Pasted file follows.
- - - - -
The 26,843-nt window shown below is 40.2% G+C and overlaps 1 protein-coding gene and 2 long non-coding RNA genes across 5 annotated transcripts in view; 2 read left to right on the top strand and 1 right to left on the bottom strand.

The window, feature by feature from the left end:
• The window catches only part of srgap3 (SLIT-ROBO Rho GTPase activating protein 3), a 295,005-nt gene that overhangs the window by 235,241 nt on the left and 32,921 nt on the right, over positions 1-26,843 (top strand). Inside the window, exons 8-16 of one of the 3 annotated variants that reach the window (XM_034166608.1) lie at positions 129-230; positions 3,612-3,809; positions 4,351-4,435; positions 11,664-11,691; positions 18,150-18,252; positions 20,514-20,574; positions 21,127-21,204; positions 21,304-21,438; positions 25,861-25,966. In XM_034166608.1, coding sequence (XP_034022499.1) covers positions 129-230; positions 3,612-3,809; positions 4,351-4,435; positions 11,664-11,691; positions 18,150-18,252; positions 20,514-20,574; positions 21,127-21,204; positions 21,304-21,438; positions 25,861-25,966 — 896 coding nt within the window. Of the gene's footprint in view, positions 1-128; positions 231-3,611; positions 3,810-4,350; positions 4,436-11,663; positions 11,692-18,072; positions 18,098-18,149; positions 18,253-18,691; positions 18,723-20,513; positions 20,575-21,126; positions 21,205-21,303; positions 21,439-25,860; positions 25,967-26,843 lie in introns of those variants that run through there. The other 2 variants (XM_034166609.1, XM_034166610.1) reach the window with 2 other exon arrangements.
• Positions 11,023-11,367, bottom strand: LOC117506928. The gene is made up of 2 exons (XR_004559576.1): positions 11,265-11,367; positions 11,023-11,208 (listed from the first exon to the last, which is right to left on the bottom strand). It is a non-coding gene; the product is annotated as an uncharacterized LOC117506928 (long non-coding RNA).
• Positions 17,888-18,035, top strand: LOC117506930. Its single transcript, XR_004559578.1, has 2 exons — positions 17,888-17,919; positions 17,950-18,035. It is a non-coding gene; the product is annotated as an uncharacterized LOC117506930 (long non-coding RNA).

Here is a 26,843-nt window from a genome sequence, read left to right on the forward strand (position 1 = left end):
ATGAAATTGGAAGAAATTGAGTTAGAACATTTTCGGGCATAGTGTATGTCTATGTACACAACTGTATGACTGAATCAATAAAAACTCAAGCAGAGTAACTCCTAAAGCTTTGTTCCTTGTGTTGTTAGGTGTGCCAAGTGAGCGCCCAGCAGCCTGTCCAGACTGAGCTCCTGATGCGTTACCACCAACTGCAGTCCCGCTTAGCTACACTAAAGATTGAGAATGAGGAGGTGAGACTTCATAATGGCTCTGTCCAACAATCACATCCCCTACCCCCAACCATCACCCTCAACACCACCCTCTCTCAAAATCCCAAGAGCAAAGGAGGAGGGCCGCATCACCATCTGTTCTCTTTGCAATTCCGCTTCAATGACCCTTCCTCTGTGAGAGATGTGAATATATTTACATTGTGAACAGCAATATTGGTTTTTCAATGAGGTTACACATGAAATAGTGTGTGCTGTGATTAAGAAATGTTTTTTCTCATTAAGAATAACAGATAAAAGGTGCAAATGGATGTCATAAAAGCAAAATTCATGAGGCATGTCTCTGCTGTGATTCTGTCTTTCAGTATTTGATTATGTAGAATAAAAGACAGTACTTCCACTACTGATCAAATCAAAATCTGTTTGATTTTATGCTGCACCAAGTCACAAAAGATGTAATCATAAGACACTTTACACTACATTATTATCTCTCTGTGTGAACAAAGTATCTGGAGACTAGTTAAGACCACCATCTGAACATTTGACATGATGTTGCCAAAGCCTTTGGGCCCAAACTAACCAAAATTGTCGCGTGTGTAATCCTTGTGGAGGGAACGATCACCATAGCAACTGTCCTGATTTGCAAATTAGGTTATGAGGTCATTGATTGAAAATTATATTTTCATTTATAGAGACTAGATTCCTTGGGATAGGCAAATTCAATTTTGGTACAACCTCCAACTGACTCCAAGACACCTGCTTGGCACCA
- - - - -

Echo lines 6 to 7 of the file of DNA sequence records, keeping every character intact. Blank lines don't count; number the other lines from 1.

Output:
Here is a 26,843-nt window from a genome sequence, read left to right on the forward strand (position 1 = left end):
ATGAAATTGGAAGAAATTGAGTTAGAACATTTTCGGGCATAGTGTATGTCTATGTACACAACTGTATGACTGAATCAATAAAAACTCAAGCAGAGTAACTCCTAAAGCTTTGTTCCTTGTGTTGTTAGGTGTGCCAAGTGAGCGCCCAGCAGCCTGTCCAGACTGAGCTCCTGATGCGTTACCACCAACTGCAGTCCCGCTTAGCTACACTAAAGATTGAGAATGAGGAGGTGAGACTTCATAATGGCTCTGTCCAACAATCACATCCCCTACCCCCAACCATCACCCTCAACACCACCCTCTCTCAAAATCCCAAGAGCAAAGGAGGAGGGCCGCATCACCATCTGTTCTCTTTGCAATTCCGCTTCAATGACCCTTCCTCTGTGAGAGATGTGAATATATTTACATTGTGAACAGCAATATTGGTTTTTCAATGAGGTTACACATGAAATAGTGTGTGCTGTGATTAAGAAATGTTTTTTCTCATTAAGAATAACAGATAAAAGGTGCAAATGGATGTCATAAAAGCAAAATTCATGAGGCATGTCTCTGCTGTGATTCTGTCTTTCAGTATTTGATTATGTAGAATAAAAGACAGTACTTCCACTACTGATCAAATCAAAATCTGTTTGATTTTATGCTGCACCAAGTCACAAAAGATGTAATCATAAGACACTTTACACTACATTATTATCTCTCTGTGTGAACAAAGTATCTGGAGACTAGTTAAGACCACCATCTGAACATTTGACATGATGTTGCCAAAGCCTTTGGGCCCAAACTAACCAAAATTGTCGCGTGTGTAATCCTTGTGGAGGGAACGATCACCATAGCAACTGTCCTGATTTGCAAATTAGGTTATGAGGTCATTGATTGAAAATTATATTTTCATTTATAGAGACTAGATTCCTTGGGATAGGCAAATTCAATTTTGGTACAACCTCCAACTGACTCCAAGACACCTGCTTGGCACCA